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Little cat saves hand from falling out of a window
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(via lookingferocious)

Source: dovga.net
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Jeter comes up to bat and stands there for some time listening to the entire crowd scream “DEREK *clap clap clap* JETER *clap clap clap*”…he even gets applause from the opposing National League Pitcher

and then, among all the noise, the folks watching from home can hear this one person in the stadium saying “OVER *clap clap clap* RATED *clap clap clap*”

at the EXACT same moment, Jeter hits the pitch and makes it to second base…Take that hater!

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explainers-nysci:

Animal Madness

“Every animal with a mind has the capacity to lose hold of it,” said Dr. Braitman, author of the book entitled Animal Madness. Her book chronicles the stories of a few interesting characters in the animal kingdom. Anxious dogs, compulsive parrots, elephants in recovery and a panic ridden gorilla are just a few of the cases that Braitman discusses in her book.

From NYSCI’s own Wild Minds exhibit, we know that some animals can think. We know that that thinking can lead to the creation of tools and the solving of problems. We know that thinking animals participate in organized play, that they have the ability to communicate and that many of them are quite self-aware. As any pet owner or animal lover can testify, animals have complex minds and are rather emotional.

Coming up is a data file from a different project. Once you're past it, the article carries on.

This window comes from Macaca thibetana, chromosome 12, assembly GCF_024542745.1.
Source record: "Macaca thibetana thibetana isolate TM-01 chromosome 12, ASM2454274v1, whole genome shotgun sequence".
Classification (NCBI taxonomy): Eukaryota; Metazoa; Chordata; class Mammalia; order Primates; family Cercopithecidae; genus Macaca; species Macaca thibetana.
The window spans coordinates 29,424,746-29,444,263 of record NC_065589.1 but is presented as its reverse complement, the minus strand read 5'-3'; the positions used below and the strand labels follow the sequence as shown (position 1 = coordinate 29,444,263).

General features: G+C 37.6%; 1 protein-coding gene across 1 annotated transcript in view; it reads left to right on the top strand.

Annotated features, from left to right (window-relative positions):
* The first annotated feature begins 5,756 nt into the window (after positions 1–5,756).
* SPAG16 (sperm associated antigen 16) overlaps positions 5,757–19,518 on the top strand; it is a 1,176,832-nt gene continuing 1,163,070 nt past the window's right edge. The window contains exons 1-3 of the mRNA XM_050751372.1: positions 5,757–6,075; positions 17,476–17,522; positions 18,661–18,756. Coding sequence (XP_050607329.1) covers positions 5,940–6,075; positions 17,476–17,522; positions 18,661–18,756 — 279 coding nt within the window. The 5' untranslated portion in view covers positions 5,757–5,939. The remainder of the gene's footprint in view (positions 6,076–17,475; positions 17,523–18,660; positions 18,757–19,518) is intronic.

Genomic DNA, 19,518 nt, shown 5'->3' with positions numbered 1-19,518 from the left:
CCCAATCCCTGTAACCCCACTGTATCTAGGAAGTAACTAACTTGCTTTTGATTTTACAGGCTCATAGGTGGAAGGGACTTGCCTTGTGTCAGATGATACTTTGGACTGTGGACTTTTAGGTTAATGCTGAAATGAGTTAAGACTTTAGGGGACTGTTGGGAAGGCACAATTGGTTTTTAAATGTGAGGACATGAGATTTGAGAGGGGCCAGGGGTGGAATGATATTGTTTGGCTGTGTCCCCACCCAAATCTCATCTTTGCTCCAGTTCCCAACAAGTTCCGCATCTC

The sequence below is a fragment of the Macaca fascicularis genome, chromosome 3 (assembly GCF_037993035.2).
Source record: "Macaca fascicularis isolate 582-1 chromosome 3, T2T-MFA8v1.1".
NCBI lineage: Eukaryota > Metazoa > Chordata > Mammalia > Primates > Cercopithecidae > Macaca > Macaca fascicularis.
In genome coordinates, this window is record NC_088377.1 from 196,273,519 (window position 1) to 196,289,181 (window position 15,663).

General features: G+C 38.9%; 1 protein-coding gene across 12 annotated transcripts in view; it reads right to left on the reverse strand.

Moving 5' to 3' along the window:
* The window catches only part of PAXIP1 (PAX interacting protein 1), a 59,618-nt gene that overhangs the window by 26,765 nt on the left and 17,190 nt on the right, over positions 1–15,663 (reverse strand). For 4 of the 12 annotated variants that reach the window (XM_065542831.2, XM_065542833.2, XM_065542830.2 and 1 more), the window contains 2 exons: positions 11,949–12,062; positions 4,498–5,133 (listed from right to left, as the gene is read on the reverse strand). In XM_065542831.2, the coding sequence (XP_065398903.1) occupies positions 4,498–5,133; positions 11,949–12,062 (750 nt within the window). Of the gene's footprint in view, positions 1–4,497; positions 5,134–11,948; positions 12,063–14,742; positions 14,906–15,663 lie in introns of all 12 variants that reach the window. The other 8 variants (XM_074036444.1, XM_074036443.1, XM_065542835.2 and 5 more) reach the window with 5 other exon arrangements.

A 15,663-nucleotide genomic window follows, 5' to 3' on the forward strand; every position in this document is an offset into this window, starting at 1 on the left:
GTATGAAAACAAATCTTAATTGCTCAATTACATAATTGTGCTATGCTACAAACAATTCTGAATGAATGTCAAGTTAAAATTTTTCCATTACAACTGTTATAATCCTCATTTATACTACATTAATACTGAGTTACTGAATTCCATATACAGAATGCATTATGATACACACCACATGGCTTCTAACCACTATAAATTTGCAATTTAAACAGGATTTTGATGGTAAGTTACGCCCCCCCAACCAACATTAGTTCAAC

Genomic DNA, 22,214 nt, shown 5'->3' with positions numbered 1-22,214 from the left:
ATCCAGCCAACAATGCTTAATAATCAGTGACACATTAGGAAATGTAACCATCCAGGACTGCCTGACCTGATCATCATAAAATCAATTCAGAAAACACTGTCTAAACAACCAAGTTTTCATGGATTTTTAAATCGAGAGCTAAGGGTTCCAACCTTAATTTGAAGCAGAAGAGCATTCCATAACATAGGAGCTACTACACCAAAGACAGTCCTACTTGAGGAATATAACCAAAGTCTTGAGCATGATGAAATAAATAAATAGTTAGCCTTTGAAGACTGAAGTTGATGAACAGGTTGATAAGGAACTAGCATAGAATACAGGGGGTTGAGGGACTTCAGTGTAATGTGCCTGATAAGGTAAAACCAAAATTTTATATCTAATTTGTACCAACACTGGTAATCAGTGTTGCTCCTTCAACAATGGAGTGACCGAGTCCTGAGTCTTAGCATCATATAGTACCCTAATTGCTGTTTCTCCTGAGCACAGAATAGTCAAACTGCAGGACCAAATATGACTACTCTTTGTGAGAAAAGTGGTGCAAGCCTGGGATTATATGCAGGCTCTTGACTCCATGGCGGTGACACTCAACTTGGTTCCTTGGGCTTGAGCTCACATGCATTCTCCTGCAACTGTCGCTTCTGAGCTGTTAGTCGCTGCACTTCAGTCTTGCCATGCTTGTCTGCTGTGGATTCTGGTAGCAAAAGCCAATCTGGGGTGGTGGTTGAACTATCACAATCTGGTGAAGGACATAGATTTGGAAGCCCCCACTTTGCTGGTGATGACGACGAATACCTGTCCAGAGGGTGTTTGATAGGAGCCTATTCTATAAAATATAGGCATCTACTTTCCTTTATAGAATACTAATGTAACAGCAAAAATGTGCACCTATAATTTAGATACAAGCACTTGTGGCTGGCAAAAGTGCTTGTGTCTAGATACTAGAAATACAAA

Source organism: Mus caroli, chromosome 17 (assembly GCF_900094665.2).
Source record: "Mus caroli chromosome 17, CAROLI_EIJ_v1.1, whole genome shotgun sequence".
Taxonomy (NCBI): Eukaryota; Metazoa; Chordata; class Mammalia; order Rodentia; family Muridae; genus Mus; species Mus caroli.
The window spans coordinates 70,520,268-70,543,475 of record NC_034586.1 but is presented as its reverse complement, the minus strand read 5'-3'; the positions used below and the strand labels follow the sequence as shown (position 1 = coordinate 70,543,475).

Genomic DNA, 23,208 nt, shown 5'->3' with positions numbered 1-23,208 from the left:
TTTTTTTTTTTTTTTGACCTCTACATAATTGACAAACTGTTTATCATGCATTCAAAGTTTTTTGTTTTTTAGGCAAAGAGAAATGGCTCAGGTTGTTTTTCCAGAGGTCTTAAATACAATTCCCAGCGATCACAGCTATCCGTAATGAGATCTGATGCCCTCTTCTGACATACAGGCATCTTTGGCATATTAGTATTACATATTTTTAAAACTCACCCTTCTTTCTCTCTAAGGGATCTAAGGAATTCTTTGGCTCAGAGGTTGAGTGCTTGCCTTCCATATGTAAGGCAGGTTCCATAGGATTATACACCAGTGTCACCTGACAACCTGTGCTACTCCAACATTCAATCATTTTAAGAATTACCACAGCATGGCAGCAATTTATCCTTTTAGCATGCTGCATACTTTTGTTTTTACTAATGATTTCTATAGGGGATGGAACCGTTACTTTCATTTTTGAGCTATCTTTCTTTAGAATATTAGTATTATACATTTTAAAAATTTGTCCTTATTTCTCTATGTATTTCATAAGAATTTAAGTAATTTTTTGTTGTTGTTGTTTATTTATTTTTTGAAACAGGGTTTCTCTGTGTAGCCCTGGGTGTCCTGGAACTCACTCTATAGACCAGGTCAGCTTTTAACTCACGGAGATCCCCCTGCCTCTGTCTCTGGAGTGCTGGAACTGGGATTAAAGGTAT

Many dogs who serve in war zones come home with PTSD-like symptoms similar to their human colleagues. Some other animals compulsively lick their tails like the repetitive hand washing of a person with O.C.D. And still others engage in behaviors like plucking out feathers or refusing to eat, not too different from those who struggle with self-mutilation and eating disorders.

The entire premise of Dr. Braitman’s book suggests humans are not the only ones who battle mental illness, but studying animals who have similar symptoms may help us understand ourselves!

Source: New York Times 

Source: explainers-nysci
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explainers-nysci:

PAC-mecium

Classic 8-bit games like Pac-Man, Super Mario Brothers and Tetris were well know for their electrically synthesized music and their basic graphics. Bioengineer, Ingmar Reidel-Kruse, at Stanford University has found a way to combine those nostalgic games with his study of microbiology. 
PAC-mecium is his take on Pac-Man. In the original game, the Pac-Man avatar must eat pellets and escape from ghosts. In Riedel-Kruse’s version, microbes called paramecia are the avatars, and they must run away from the huge hungry fish that swims through the game. 
You’re probably wondering how tiny microbes can serve as an avatar for a videogame when you can’t even see them with the naked eye. The key is in the device rigged by Riedel Kruse. It’s a chamber that has a glass bottom which emits electrodes, has a webcam, and a magnification lens. Turns out, when there is a change in the electrical field, the paramecium swim toward the electricity. The webcam and the magnification lens on the chamber work together to produce an enlarged image of the paramecium. 
The two specks in the bottom left corner of the image above are magnified microbes. Their image is being overlain onto the 8-bit game graphic. Using a remote control to guide the chamber, the paramecia follow the charge through the game. As they swim over the graphic of a yellow or blue pellet they “eat” the pellets for points, and swim for their lives to escape the 8-bit fish! 
Source: Popular Science

explainers-nysci:

PAC-mecium